Underground LA-based songwriter and music artist Ethan Gold presents his new single ‘The Last Dive’, an homage to old dive bars and the joy of sleazy urban exploration. Here, Gold tips the hat to Iggy Pop, David Bowie and Lou Reed in New York, and Charles Bukowski in Ethan’s home base of L.A. This is the latest taster of his forthcoming double album ‘Earth City’.
“This song is for all the neighborhood haunts, in every city around the world. The first time I went to New York when I was a kid, when the city was still dangerous and artists could afford it, my hair was spiked, and was small and very underage. I ended up pulled off the street into a gaggle of models and junkie musicians – older teenagers. We wandered to bars in alphabet city and I played the upright piano until the regulars motioned throat-slitting at the models. I was the sober one and convinced the crowd to leave. One of the musicians didn’t make it to morning,” says Ethan Gold,
“I still love exploring cities, even though gentrification has wiped away a lot of that old stuff. The dark stupid glory of the night. The low path can still be a path of transcendence. Just ask Bukowski. Gentrification was hard enough. Let’s hope the old bars survive the pandemic.”
Gold makes lullabies of strength and catchy art rock for people who still dream. Personable, relatable and with depth, Gold sings about the longing for human connection in the city, and also for the natural world.
This single follows up singles ‘Our Love is Beautiful’, a tale of human solidarity that arrived with a video of hundreds of people around the world delivering Ethan’s song for human unity in this time of fear and separation, ‘Not Me. Us’ (a call for unity in troubled times, and ‘Never Met A World Like You’, an environmental song timed for the first climate strikes.
Ethan Gold’s new double-album ‘Earth City’ is a record about the modern world — longing for human connection, for love and thrill in the city, for connection to nature. An artist whose path has been curved by inner impulse and fate, Gold returns to the essential path of his original mission to “make sensitivity cool again” – quiet enough to paint the delicate details of the modern age in songs and strong enough to fight for the world as it could be.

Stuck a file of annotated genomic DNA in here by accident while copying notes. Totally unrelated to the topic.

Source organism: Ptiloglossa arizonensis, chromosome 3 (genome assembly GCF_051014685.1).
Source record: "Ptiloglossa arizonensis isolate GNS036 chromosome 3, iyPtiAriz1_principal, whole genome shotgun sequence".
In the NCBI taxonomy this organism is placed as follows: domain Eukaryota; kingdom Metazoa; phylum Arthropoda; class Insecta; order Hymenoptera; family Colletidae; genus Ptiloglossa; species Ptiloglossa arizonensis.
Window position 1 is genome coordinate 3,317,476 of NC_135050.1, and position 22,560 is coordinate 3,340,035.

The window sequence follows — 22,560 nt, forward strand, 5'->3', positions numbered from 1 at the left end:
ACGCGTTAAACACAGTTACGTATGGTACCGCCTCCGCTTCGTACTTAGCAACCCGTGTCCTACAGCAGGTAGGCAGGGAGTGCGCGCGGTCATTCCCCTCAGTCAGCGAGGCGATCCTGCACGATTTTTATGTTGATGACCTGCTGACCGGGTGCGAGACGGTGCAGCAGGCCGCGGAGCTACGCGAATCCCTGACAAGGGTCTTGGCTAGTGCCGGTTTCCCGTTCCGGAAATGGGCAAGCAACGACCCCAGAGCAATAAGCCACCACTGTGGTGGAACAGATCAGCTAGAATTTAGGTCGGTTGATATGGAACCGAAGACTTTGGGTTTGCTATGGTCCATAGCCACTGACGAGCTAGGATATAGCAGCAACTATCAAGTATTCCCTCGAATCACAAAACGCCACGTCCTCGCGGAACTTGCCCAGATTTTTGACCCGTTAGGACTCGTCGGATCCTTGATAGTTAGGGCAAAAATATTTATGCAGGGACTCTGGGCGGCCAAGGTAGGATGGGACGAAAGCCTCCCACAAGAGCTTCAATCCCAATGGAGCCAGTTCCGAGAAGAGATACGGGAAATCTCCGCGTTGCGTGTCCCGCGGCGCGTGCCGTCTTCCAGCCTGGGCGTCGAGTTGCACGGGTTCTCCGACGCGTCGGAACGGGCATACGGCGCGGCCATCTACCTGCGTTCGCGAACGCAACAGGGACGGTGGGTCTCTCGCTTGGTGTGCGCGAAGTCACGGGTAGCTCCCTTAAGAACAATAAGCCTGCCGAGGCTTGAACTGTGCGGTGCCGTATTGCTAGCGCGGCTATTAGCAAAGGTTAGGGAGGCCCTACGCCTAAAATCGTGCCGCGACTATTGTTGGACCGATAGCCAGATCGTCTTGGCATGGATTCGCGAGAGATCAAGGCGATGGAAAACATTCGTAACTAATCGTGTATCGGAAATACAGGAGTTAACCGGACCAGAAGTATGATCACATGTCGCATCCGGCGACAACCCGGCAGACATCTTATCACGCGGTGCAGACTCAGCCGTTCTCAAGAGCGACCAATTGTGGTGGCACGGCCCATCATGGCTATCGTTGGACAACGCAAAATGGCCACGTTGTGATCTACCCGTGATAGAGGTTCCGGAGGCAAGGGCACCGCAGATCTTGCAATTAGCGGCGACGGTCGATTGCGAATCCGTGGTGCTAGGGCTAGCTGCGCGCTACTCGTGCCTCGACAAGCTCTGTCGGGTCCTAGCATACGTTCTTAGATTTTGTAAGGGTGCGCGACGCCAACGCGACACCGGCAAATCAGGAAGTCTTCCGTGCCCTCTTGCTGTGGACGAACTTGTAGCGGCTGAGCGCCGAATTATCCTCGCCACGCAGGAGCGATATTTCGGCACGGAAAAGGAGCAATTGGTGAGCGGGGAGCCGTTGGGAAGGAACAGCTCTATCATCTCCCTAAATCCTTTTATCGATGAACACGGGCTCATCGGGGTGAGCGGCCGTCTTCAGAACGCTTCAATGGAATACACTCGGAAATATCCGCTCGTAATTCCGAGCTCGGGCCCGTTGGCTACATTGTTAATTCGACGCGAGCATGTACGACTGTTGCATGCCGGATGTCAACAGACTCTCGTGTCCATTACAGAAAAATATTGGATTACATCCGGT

Raised in San Francisco during the long extended hangover after hippie times, Ethan Gold is son to Beat author Herbert Gold and Melissa Gold, a collaborator and girlfriend of legendary concert promoter Bill Graham – the two died together in a helicopter crash. A childhood of constant change and chaos may have led Ethan to the unique way he approaches music. Today he lives and dreams songs, sometimes writing music while asleep.
Gold’s acclaimed debut ‘Songs From A Toxic Apartment’ (“Best New Music” – Sunday Times London) was a deeply personal work confronting childhood trauma and the sexual ambiguity of adulthood. After a head injury sidelined him for some years, he returned with the naive electronic album ‘Expanses (Teenage Synthstrumentals)’ (“Wildly diverting” – Electronic Sound), a mostly 80s live covers record ‘Live Undead Bedroom Closet Covers’ (“Unhinged but weirdly compelling” – Uncut), and several film scores including the jazz-inflected ‘The Song of Sway Lake’, featuring artists John Grant and The Staves singing Ethan’s songs, the glitchy Blumhouse supernatural thriller ‘Don’t Let Go’, and brother Ari Gold’s feature film ‘Adventures of Power’.